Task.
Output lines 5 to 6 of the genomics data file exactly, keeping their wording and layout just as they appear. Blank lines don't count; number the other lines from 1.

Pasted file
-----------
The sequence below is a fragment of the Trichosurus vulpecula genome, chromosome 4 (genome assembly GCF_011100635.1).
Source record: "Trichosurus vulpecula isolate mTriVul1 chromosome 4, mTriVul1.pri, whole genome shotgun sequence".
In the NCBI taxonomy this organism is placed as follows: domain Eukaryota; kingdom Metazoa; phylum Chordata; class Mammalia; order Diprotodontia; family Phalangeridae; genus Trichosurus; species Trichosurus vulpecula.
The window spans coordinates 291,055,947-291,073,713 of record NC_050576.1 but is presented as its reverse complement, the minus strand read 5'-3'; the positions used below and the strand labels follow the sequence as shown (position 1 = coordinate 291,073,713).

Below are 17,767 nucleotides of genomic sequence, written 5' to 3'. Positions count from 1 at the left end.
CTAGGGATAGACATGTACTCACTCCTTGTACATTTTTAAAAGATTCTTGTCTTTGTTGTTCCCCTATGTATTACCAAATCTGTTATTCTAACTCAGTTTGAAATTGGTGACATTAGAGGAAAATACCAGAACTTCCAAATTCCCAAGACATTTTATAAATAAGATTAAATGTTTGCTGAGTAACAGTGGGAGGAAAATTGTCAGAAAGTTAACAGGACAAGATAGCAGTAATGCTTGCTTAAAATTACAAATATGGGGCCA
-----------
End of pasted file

Below are 17,767 nucleotides of genomic sequence, written 5' to 3'. Positions count from 1 at the left end.
CTAGGGATAGACATGTACTCACTCCTTGTACATTTTTAAAAGATTCTTGTCTTTGTTGTTCCCCTATGTATTACCAAATCTGTTATTCTAACTCAGTTTGAAATTGGTGACATTAGAGGAAAATACCAGAACTTCCAAATTCCCAAGACATTTTATAAATAAGATTAAATGTTTGCTGAGTAACAGTGGGAGGAAAATTGTCAGAAAGTTAACAGGACAAGATAGCAGTAATGCTTGCTTAAAATTACAAATATGGGGCCA